A new study has found the hormone retains fluid rather than builds muscle, although not all experts are convinced by the findings.
A team co-ordinated by Dr Anne Nelson of the Garvan Institute of Medical Research in Sydney reports its findings at a conference in Canada this week.
"Using high but safe doses, we were somewhat surprised to find that human growth hormone did not increase muscle mass or improve sports performance," says Nelson.
"We believe that if there had been a dramatic effect [on muscle mass] we would have seen it."
A total of 63 male and 33 female recreational athletes were recruited for the study. They were young and healthy and did 2-10 hours of exercise a week.
They were given either a placebo or a dose of human growth hormone (hGH) four times the body's normal level. The men were also given testosterone or a combination of testosterone and hGH.
After two months the study participants were tested for muscle mass, strength, power and endurance.
While the results showed that human growth hormone increased body mass, this was not mainly because of increased muscle mass.
"It put on fluid rather than muscle," says Nelson.
The team could also find no benefits of hGH to sports performance.
While hGH did not have any effects on its own, when taken with testosterone, it did increase muscle mass, says Nelson.
And it also increased one aspect of performance called sprint power, measured by how fast people could cycle on an exercise bike in short period of time.
Nelson speculates there is a synergistic effect between the two hormones, which act through different mechanisms.
The team also evaluated the effectiveness of a new hGH test they are helping to develop and found it could pick up the hormone several weeks after it was taken.
The researchers found the test was more sensitive when hGH and testosterone were taken together.
"My final words would be any one thinking of taking growth hormone should really think very carefully about it," says Nelson.
She says that as well as causing fluid retention, high levels of hGH taken long term can lead to cardiovascular problems and diabetes.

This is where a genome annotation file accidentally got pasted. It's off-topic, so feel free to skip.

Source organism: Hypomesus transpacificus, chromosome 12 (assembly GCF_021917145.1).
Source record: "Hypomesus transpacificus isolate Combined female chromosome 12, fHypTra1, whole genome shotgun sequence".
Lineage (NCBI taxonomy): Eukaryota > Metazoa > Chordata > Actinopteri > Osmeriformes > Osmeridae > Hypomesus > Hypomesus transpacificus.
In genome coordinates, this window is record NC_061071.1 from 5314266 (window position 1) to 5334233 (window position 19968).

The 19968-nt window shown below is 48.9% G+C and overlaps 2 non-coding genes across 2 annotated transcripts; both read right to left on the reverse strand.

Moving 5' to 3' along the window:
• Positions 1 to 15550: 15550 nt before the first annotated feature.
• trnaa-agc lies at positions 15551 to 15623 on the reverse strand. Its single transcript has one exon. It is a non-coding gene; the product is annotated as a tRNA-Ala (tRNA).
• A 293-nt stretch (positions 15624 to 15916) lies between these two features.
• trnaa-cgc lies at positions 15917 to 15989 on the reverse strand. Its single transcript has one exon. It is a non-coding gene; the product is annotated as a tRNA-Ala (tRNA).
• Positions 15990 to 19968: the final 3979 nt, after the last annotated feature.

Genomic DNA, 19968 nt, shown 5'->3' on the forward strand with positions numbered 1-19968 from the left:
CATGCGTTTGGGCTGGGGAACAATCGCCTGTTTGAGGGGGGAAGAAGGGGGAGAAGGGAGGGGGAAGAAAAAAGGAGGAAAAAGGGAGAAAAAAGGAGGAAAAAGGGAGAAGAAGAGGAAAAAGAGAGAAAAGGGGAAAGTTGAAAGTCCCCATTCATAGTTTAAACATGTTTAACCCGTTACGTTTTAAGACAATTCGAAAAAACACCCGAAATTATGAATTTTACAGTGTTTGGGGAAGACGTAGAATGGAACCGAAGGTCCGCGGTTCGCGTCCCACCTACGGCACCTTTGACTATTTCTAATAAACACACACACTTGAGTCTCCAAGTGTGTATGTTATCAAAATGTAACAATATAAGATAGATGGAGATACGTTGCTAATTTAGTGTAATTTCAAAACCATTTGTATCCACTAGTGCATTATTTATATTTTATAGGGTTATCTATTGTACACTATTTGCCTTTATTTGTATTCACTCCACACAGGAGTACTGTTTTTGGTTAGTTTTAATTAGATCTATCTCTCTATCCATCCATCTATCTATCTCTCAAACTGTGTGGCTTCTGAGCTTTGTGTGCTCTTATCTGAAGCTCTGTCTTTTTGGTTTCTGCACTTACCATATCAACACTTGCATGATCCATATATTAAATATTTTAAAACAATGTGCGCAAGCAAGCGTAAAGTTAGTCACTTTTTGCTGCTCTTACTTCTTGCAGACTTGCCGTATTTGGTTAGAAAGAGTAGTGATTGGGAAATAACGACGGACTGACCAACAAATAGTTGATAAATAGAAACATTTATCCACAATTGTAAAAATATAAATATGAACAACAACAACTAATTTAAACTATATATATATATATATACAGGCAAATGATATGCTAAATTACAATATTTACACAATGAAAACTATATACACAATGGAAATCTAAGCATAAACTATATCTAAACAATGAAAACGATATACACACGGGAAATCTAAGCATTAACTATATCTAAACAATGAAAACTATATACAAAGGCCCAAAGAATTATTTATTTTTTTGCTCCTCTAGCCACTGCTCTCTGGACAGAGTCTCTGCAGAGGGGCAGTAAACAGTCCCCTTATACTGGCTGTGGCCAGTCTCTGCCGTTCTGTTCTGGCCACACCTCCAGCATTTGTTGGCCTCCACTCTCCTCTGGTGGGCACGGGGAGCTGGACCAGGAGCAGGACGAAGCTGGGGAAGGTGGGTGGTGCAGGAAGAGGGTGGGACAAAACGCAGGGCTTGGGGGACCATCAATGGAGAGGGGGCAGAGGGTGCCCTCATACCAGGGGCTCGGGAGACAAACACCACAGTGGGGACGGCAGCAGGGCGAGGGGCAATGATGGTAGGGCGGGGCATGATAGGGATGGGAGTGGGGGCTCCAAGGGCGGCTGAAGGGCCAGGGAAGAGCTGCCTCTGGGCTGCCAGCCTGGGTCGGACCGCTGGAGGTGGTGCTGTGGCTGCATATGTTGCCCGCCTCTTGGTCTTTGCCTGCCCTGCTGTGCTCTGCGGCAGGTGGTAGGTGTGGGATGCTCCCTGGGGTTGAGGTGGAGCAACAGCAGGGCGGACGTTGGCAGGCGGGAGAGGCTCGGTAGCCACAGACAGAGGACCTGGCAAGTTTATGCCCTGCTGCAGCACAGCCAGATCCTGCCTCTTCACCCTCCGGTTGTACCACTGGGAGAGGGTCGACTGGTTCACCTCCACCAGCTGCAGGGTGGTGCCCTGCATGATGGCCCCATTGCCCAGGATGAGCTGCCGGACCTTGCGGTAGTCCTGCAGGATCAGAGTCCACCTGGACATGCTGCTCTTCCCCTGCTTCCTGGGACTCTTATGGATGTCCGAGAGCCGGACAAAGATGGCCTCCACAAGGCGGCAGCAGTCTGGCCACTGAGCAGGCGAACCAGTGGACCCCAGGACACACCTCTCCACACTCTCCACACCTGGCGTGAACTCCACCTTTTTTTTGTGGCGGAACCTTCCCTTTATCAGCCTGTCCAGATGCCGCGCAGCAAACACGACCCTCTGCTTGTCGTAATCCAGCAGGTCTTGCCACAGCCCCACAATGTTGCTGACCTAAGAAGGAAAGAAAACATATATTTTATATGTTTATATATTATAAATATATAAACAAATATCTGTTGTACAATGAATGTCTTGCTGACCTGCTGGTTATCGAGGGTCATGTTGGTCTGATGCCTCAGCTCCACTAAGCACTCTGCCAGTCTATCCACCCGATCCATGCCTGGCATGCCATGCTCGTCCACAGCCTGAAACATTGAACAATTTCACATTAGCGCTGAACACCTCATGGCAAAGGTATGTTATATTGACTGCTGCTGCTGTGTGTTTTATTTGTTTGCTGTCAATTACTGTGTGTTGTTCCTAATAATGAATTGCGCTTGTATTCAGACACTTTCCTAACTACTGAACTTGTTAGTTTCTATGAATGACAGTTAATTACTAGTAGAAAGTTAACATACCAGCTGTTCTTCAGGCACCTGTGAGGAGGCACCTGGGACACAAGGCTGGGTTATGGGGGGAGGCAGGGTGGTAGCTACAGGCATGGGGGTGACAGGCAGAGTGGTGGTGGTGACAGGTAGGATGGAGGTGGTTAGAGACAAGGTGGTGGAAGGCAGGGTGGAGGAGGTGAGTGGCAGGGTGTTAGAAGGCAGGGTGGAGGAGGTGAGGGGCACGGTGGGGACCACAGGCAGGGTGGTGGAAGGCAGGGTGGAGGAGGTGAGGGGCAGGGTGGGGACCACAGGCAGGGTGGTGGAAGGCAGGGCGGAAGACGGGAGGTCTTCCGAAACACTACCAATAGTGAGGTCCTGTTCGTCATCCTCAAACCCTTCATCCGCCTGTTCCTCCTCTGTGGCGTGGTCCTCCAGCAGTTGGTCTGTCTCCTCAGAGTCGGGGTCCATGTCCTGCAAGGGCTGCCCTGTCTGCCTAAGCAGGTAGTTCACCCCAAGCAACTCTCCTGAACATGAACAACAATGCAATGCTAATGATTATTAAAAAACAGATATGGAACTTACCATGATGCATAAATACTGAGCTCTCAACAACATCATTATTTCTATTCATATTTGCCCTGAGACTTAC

Sports physician Dr Peter Larkins says he hopes the findings are supported by future studies but for now he does not think they will stop the cheats.
"It's unlikely that people are going to be deterred because one study says we don't think [hGH] helps all that much," says Larkins, a medical consultant to the Australian Institute of Sport.
He says people are influenced by powerful anecdotal evidence from the gym, body building and weightlifting worlds that taking five to 10 times the normal levels of hGH makes you leaner and boosts muscle.
The body shape achieved when fluid is retained is quite different to what people are reportedly seeing, says Larkins.
He says he also finds it hard to believe that fluid retention is the main effect of growth hormone given its normally function in the body is to boost protein synthesis.
Larkins would like to see the study repeated using conditions that are closer to those in the field.
But Nelson says there are ethical restrictions on using higher doses and elite athletes.
"We had to be very careful that we didn't have anyone in the study who would be subject to drug testing, or in a situation where taking these drugs was banned," she says.
One interesting finding from the double-blinded study is that there was a very strong placebo effect.
"Half of those who were on placebo actually thought they were taking active treatment," says Nelson.
"In men 80% of the placebo group thought they were on active treatment."